The Pitch for a Pitch in Commodore Barry Park

For those who have never spent time in Commodore Barry Park, it is a beautiful park right here in Fort Greene that happens to sit at a major crossroads of Brooklyn neighborhoods, surrounded by bike lanes and greenways.  This little photographic tour illustrates the case for a mixed-use turf soccer pitch there.  The park already boasts two baseball fields, a sizable swimming pool, two basketball courts, two hand ball courts, a paddle ball court, a large playground, and a newly landscaped greenspace with shady trees and chess tables.  Every inch of the park has a purpose, except that big, unloved concrete slab in the top left corner of this map…


Here is a panorama of “The Slab”…


If the Parks Department agreed to turf this lot, with some capital assistance from community partners, it would be an instant home for soccer (and mixed use athletics) in our neighborhood.  It could serve local youth leagues and schools who lack access to fields, and it could give adult leagues a home field.  Such all-ages appeal would attract families…and hopefully food trucks.


Plenty of room in the shade for permanent seating for fans


A vast unused space in the developing Navy Yard and Admiral’s Row district

Community events, like the popular Afropunk Fest in late August, could absolutely still do their thing on turf.  Folks can flock to this corner of the park (at Flushing Avenue and Navy Street) where a nexus of local bike paths and new bike share routes connect Fort Greene to other destination neighborhoods like Williamsburg, Brooklyn Heights, and Dumbo.


At the crossroads of Brooklyn’s busiest bike routes and greenways

The Navy Yard and Admiral’s Row are right across the street.  Admiral’s Row was transferred to the City last year, supposedly for development of a major supermarket for the 13,000 residents of the three housing projects nearby.  Suffice it to say the immediate area is about to get busy.  In the shadow of the BQE, Commodore Barry’s brightening presence can also bridge the discouraging divide of Park Avenue and stitch the Navy Yard district into the fabric of Fort Greene…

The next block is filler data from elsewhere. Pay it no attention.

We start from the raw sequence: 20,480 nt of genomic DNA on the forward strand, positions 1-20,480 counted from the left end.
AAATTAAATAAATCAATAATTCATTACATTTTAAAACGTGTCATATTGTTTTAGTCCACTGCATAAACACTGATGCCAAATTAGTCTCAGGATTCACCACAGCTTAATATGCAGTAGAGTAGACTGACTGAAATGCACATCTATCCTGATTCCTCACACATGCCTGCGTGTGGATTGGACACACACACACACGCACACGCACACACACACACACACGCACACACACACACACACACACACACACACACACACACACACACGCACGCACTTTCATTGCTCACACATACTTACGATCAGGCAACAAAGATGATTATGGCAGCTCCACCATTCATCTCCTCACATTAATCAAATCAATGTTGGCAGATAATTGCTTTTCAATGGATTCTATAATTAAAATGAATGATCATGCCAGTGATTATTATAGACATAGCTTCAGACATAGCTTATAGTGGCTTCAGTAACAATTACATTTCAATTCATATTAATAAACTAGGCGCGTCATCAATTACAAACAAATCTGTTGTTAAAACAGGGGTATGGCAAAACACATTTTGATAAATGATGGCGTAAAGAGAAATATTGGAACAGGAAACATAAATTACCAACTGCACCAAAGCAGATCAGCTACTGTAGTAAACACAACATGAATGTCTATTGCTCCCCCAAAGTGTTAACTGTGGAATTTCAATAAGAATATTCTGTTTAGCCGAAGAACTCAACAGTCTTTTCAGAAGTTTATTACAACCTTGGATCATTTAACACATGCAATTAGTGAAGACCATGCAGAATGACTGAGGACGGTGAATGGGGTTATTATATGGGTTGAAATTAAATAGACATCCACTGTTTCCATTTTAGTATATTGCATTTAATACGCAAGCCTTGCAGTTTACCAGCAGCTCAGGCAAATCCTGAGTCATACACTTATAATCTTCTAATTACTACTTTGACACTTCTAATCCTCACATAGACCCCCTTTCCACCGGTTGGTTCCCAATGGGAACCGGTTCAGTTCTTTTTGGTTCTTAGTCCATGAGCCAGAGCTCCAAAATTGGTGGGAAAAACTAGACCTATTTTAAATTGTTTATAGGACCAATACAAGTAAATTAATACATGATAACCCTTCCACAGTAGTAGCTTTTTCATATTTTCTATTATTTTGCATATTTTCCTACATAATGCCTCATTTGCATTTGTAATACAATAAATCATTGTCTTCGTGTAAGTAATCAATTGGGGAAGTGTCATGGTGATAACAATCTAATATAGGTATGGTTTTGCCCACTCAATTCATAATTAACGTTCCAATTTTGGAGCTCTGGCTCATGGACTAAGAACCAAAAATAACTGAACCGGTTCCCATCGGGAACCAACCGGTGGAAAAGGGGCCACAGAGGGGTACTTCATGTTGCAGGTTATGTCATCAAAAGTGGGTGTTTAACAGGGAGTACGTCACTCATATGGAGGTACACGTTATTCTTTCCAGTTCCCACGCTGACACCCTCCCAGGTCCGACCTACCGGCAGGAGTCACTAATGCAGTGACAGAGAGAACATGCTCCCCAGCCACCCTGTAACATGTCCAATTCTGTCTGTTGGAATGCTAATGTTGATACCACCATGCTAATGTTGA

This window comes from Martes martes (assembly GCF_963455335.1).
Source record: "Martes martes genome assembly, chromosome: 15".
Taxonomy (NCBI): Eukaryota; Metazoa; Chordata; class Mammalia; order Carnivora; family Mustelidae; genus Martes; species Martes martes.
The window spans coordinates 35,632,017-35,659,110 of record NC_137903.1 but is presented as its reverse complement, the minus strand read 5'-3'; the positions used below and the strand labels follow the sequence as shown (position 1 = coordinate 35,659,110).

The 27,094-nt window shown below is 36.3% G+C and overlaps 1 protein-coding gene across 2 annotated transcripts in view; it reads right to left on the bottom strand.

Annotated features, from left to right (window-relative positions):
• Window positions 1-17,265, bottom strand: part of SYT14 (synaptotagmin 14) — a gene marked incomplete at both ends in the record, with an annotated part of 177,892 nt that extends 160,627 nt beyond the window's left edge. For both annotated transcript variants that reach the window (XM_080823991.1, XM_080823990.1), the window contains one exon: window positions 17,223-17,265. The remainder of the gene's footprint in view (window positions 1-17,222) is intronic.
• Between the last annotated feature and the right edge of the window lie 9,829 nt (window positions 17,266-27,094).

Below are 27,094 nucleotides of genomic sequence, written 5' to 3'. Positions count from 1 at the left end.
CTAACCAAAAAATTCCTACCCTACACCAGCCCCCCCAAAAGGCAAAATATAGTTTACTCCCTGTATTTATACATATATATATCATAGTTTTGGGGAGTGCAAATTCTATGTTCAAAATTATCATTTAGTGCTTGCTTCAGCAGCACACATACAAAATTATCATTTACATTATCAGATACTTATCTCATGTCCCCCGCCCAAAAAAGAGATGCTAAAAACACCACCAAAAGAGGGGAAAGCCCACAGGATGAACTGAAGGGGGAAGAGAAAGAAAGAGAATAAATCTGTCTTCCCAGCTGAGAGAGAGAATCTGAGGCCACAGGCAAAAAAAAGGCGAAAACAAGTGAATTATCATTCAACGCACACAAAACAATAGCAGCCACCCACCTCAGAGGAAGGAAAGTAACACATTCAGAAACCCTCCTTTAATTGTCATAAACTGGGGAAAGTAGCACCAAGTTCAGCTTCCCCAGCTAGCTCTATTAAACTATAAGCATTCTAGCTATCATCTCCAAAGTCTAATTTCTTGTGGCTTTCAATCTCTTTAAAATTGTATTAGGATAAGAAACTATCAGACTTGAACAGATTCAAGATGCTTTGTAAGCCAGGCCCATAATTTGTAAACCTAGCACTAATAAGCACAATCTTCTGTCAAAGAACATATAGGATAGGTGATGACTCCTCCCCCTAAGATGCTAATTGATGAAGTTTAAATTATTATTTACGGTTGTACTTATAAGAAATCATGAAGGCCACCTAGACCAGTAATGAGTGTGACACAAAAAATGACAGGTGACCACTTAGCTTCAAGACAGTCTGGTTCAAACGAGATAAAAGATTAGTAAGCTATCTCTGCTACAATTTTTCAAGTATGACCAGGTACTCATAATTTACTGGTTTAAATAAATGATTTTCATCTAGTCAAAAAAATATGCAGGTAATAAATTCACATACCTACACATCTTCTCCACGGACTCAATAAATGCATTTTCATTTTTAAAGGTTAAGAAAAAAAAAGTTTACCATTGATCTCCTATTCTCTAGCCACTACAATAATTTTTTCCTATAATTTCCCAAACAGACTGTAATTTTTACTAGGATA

Just two blocks for Fort Greene’s other historical park!


A green oasis in the shadow of the BQE

Inviting food trucks into the mix, as they exist in Red Hook and elsewhere, is an exciting possibility.  Commodore Barry is full of potential parking locations, under the BQE being perhaps the most intriguing, and weatherproof…

photo-2 copy

Plenty of all-weather parking, especially for local entrepreneurs with food trucks


Now a divide, Park Avenue could be a seam sewing the fabric of Ft. Greene together

And lastly, it is worth mentioning that the park has a park station with restrooms…


A large park station with restrooms

There is so much to love about Commodore Barry Park, and recent improvements are proof that the Parks Department wants it to be a community destination.  Turfing the concrete lot just seems like the perfect finishing touch to the park’s facelift, and would solve a critical lack of local fields available for wildly popular local sports like soccer and football.  I look forward to discussing this exciting proposal with local leaders and neighbors alike, and encourage everyone to chime in by voting in this blog’s polls (click here) and sharing your thoughts in the comments.  Thank you!


Two baseball fields are a sea of green where neighbors come to play and cheer



A permanent home for local sports in Brooklyn’s greatest neighborhood!


Bound for Greener Pastures, Building Greener Pitches

Turf the Slab is here to help build Fort Greene a permanent home field for local sports at long last.